What is thyroid disease?
Thyroid disease is a general term for a medical condition that prevents the thyroid from getting the proper amount of hormones. Your thyroid normally makes hormones that your body normally works with. When your thyroid makes too much thyroid hormone, your body uses up energy very quickly. This is called hyperthyroidism. Using energy too fast can make you feel tired, it can make your heart beat faster, it can cause you to lose weight without trying, and it can make you feel nervous. On the other hand, the thyroid produces very little thyroid hormone. This is called hypothyroidism. When there is too little thyroid hormone in your body, it can make you tired, you can gain weight, and you can’t even tolerate the cold temperature.
These two main disorders can be caused by a variety of conditions. They can also be inherited (inherited) by families.
Thyroid disorders are conditions that affect the thyroid gland, which is a butterfly-shaped gland located in the front of the neck. The thyroid plays an important role in regulating many metabolic processes throughout the body. Different types of thyroid disorders affect their structure or function.
The thyroid gland surrounds the windpipe below Adam’s apple. The thinnest area of tissue in the center of the gland, called the isthmus, meets the two thyroid lobes on either side. The thyroid uses iodine to make important hormones. The main hormone produced by the thyroxine gland, also known as T4. After delivery through the bloodstream to body tissues, a small portion of the T4 released by the gland is converted to triiodothyronine (T3), the most active hormone.
The function of the thyroid gland is regulated by the brain. When thyroid hormone levels are low, the hypothalamus in the brain produces a hormone called thyrotropin-releasing hormone (TRH), which causes the pituitary gland (located at the base of the brain) to release thyroid-stimulating hormone (TSH). TSH stimulates the thyroid gland to release more T4.
Since the thyroid gland is regulated by the pituitary gland and the hypothalamus, defects in these tissues can also affect thyroid function and cause thyroid diseases.
Causes of thyroid disease
Both conditions are caused by other diseases that affect the functioning of the thyroid gland.
Conditions that can cause hypothyroidism:
Thyroiditis: This condition is an inflammation (inflammation) of the thyroid gland. Thyroiditis reduces the number of hormones your thyroid makes.
Hashimoto’s thyroiditis: A painless disease, Hashimoto’s thyroiditis is an autoimmune condition in which cells in the body attack and damage the thyroid. This is a hereditary condition. This is usually a temporary situation.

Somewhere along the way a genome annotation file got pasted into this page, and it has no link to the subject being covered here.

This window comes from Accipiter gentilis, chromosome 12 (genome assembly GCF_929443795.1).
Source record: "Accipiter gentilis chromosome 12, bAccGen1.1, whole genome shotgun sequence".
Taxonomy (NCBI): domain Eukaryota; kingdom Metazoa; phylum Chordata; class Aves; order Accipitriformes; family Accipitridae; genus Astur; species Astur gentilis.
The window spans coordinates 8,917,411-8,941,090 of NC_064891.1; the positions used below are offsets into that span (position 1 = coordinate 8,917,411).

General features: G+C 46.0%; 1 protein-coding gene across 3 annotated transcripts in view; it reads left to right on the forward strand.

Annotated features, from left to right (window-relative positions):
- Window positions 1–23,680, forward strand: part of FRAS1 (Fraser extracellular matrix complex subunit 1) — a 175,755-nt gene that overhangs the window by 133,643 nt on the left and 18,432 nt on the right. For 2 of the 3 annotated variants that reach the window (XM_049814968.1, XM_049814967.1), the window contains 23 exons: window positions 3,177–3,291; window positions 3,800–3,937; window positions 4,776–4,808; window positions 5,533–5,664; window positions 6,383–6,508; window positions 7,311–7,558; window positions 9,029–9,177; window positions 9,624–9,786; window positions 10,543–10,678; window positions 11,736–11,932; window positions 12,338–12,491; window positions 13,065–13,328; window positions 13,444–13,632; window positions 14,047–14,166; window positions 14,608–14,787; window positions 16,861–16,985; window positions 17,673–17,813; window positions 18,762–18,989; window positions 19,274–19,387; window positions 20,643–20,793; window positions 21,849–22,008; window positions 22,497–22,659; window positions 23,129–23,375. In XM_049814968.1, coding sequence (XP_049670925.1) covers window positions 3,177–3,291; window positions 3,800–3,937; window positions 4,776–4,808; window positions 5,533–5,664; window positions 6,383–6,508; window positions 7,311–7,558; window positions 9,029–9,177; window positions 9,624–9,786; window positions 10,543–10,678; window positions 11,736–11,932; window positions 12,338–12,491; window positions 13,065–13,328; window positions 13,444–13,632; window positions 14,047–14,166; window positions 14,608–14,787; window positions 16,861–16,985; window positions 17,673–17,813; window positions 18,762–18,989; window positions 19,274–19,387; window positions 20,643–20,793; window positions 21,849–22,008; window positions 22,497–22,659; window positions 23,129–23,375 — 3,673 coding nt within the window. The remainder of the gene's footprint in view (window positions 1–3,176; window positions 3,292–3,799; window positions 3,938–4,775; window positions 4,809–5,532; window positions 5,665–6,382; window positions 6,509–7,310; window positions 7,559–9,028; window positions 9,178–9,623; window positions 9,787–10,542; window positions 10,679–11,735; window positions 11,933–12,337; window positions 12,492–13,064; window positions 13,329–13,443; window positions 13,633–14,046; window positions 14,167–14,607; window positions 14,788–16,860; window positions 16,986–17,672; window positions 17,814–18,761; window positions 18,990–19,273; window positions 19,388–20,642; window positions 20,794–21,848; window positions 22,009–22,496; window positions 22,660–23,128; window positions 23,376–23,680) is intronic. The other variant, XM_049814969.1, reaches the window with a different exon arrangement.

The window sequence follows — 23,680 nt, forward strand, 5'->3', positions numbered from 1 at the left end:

Iodine deficiency: The thyroid disease uses iodine to make hormones. Iodine deficiency is a problem that affects millions of people around the world.
Dysfunctional thyroid gland: Sometimes the thyroid gland does not work properly from birth. It affects 1 in 4,000 newborns. If left untreated, children can have physical and mental problems in the future. All newborns have a blood test in the hospital to check their thyroid function.
Conditions that can cause hyperthyroidism:
Graves’ disease: In this condition, the entire thyroid gland is overactive and produces more hormones. This problem is also known as a diffuse toxic goiter (an enlarged thyroid gland).
Nodules: Hyperthyroidism is caused by overactive nodules within the thyroid. A single nodule is called a toxic autonomic thyroid nodule, while a gland with many nodules is called a toxic multinodular goiter.
Thyroiditis: This disorder can be painful or not felt at all. In thyroiditis, the thyroid releases hormones stored there. It can be a few weeks or months.
Excess iodine: When your body has too much iodine (a mineral used to make thyroid hormones), the thyroid makes more thyroid hormones than it needs. Excess iodine can be found in some medications (amiodarone, heart medications) and cough syrups.
Symptoms & signs of thyroid disease
Even if your thyroid gland is deep in your neck, your dermatologist may be the first doctor to notice signs of thyroid disease.
It can also diagnose thyroid disease and that is important. In the initial grip, treatment can prevent problems. When thyroid disease is not treated for years, it can lead to dangerous slow (or fast) heart palpitations, trauma that refuses to heal, or excruciating pain. You can gain or lose weight for no apparent reason.
To help you spot early (and not so early) signs of thyroid disease in your skin, hair, and nails, here is a checklist.
- Dry, pale, and cold skin
- Moist, velvety, and warm skin like a baby’s
- Dry skin with deep cracks and scales
- Deep, recognizable lines on your palms and soles
- Yellow-orange color in palms and soles
- Dirty and puffy face, especially on the eyelids, lips, and tongue
- Dilating the nose
- Slow-healing wounds
- Sweat less (or more) than before
- Goiter (swelling in the neck)
- Bulging eyes
- Redness of the face and red palms
- The skin darkens in the folds of the palms of the hands, on the gums, or anywhere else in the mouth
- Rash, especially in the folds of the skin
- Painless lumps and scales, pale skin, and affected skin feel tight and waxy
- Red spots appear on the skin
Risk factors for thyroid disease
Risk factors for thyroid disease which include:
- Smoking, like tobacco, contains substances that affect the thyroid gland, causing inflammation and inhibiting the absorption of iodine, as well as the production of thyroid hormones
- Psychological stress such as divorce or the loss of a friend or family member
- Injury or injury to the thyroid
- History of high dose use of certain medications such as lithium (used in most mood stabilizers) and iodine